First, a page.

Other students began studying long before exams, devoting two to three hours daily so they were less tense and exhausted during the testing period.

Rather than approach a big project like the “crammers”—and reap all the stress and exhaustion as a result—it’s better to break down larger projects into small chunks. This way, the amount of work to be done no longer looks insurmountable. 

There’s enough time to complete tasks without feeling pressured. 

And because they understand the job, team members approach it with motivation.

Let’s say you get a project to design a new website for a Fortune 500 company. 

You can break it down into:

  • Discovery phase. Where you research the brand, its audience, and competitors. 
  • Wireframing phase. Creating layouts and structure of the website. 
  • Design phase. Including color schemes, typography, imagery, etc. 
  • Development phase. Coding the website using CSS, HTML, etc. 
  • Quality assurance phase. Product testing to verify that it’s functional and user-friendly.
  • Launch phase. Deploying the website after it’s been approved.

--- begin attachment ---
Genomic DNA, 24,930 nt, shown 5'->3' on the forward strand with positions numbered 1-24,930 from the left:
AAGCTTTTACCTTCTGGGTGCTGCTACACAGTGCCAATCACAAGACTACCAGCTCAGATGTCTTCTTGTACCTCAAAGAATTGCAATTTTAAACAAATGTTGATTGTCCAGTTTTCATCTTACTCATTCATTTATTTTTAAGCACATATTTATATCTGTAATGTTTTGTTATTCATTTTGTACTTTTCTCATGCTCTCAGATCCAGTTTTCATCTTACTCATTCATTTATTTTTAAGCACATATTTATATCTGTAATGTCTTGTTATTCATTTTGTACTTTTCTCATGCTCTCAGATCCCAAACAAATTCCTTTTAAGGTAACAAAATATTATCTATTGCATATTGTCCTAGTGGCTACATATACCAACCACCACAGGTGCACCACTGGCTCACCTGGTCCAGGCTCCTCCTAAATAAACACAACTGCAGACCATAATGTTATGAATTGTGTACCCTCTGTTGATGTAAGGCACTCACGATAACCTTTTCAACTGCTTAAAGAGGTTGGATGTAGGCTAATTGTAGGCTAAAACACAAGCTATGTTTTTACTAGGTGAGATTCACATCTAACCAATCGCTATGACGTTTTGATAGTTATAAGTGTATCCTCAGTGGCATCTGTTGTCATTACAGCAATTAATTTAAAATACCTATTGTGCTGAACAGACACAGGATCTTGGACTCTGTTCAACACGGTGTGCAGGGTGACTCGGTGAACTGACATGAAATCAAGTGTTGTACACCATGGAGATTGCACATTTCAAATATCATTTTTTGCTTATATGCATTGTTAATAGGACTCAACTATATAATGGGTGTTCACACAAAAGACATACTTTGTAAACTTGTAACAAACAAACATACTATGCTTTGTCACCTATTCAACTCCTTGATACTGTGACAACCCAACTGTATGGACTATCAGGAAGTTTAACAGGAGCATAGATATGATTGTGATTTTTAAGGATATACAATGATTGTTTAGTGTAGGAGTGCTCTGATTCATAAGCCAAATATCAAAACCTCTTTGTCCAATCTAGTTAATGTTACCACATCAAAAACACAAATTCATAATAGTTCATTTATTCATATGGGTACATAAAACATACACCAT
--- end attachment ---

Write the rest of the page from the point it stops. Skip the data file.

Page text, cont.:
After splitting the project into manageable chunks, assign important tasks to respective teammates so work can begin as soon as possible. 

#3: Prepare everything you need

In the words of French writer Antoine de Saint-Exupery, “A goal without a plan is just a wish.” 

But as you know, wishes are for fairies. 🧚

To avoid missed deadlines, consider what resources (materials and people) you’ll need to complete the project to prevent hiccups.

For example, when working on creative projects involving feedback loops, you’ll need a collaboration tool like to ensure everyone — stakeholders, clients, and teammates — is on the same page. 

The platform saves you time in the long run by helping you request and give feedback easily. Implement tools like these in your workflow to make your team as efficient as possible. 

#4: Prioritize action (over motion)

It’s the second day of work on a new project, and you’re ready to get started.

But just as you open your PC, your mind wanders. How should you approach the project? What are its biggest challenges? How should you begin?

Before you know it, it’s past midday, and you’ve only managed to open a new tab on your browser. 


If this sounds familiar, it’s time to prioritize action over motion. This means focusing on what needs to be done today rather than letting your mind wander toward what could happen in the future (or past).

Avoid “analysis paralysis” to meet deadlines.

If you’re feeling stuck, try one of these strategies: